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  • Mr. Tarbell Tips His Hat ArtWorks mural

    Giving Back: Opticos Donates CNU Charter Award Money to Cincinnati Nonprofit Public Art Group

    Earlier this year, Opticos Design was awarded the CNU’s Charter Award Grand Prize for Best Planning Tool for our work on the Cincinnati Form-Based Code. As we discussed what to do with the prize money, we decided the best thing to do would be to give the money back to an organization making a difference in the City of Cincinnati. We chose ArtWorks, a nonprofit group employing local youth to transform their community through public art projects.

    “One of the first things that jumped out at me when I was first getting to know Cincinnati’s urban neighborhoods was the amazing collection of urban art, and in particular the murals. They clearly have played a role in defining the unique, creative character of Cincinnati’s urban neighborhoods, and ArtWorks has and will continue to play an important role in ensuring that this creative culture continues,” said Opticos Principal Dan Parolek.

    Since 1996, ArtWorks has completed 90 murals in the greater Cincinnati, OH, and northern Kentucky area, and has another 17 in progress. Projects range from Garden Party at the Taft combining a number of masterpieces from the Taft Museum of Art’s collection to Hamilton Waterways, Past and Present comprised of historic photographs and news stories to celebrate the industrial and cultural history of the Great Miami River. Every mural is different: ArtWorks projects feature a variety of artistic styles including collage, realism, trompe l’oiel, abstract, and symbolism.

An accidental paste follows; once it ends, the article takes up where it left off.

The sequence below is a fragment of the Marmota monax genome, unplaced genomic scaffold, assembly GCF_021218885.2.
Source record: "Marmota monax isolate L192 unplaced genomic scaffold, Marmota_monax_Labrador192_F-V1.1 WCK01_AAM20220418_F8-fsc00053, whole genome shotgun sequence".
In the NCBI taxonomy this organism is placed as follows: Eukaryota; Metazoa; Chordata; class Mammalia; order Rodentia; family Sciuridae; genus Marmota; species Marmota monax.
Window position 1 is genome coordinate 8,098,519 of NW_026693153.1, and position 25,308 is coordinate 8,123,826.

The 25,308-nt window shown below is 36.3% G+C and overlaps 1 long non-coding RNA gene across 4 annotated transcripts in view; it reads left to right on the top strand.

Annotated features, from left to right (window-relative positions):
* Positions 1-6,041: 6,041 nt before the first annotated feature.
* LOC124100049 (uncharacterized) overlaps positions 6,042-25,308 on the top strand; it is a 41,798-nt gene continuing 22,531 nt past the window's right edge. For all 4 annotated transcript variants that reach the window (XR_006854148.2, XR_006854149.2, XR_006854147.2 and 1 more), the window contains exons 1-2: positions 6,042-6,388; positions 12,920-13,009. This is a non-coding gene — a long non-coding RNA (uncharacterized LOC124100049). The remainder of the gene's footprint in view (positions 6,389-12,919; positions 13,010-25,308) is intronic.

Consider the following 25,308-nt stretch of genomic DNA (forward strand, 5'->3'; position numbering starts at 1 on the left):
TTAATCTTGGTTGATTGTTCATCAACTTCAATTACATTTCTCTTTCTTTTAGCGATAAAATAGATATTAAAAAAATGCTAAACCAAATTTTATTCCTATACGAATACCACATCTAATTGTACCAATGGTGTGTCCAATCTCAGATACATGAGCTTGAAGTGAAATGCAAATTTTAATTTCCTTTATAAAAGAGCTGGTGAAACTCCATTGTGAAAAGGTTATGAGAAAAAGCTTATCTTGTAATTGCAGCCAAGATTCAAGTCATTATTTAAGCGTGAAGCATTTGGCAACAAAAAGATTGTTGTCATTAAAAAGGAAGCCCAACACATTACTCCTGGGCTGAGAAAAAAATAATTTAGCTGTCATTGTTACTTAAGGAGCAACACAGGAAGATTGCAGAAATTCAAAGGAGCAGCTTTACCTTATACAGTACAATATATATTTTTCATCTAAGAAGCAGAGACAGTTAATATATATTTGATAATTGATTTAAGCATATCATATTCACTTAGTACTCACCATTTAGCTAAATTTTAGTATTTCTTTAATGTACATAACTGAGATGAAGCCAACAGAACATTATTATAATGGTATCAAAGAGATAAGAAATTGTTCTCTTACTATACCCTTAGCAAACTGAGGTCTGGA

Race and 13th

    ArtWorks murals feature a variety of artistic styles: “The Vision of Samuel Hannaford,” left, and “The Golden Muse, at 13th and Race St. Photo courtesy of Michael Contreras/Flickr.

    A professional artist leads each mural project executed by a team of paid “apprentices”—youth ages 14 to 21. The group has created jobs for more than 700 local artists and 2,500 Cincinnati youth. They say they are the largest employer of visual artists in the region, and have contributed more than $1.3 million in wages back into the local economy in the past three years alone.

    “We strive to be the economic engine that empowers creatives to transform our region,” says Tamara Harkavy, CEO and artistic director of ArtWorks. “We’re so grateful to organizations like Opticos for helping us to realize this vision. Support from Opticos helps us to create high quality, engaging public art that trains and employs our youth for future career success. Supporting ArtWorks creates positive outcomes on many levels.”

    Rosalind Tallmadge ArtWorks mural

    Artist Rosalind Tallmadge began as an ArtWorks apprentice when she was fifteen. She designed the 2014 project “Shining Seas” for the wall of the Newport Aquarium and is currently working on her MFA in Painting at the prestigious Cranbrook Academy of Art. Photo courtesy of ArtWorks.

    Apprentices come from a variety of educational, cultural, and socio-economic backgrounds—which is one of the most valuable aspects to working with the group, say participants. “It really shattered a lot of the misconceptions and stereotypes I had about different people in different communities. It’s led me in so many great directions to so many amazing people that I probably wouldn’t have ever met,” said 17-year-old Keegan in an ArtWorks promotional video.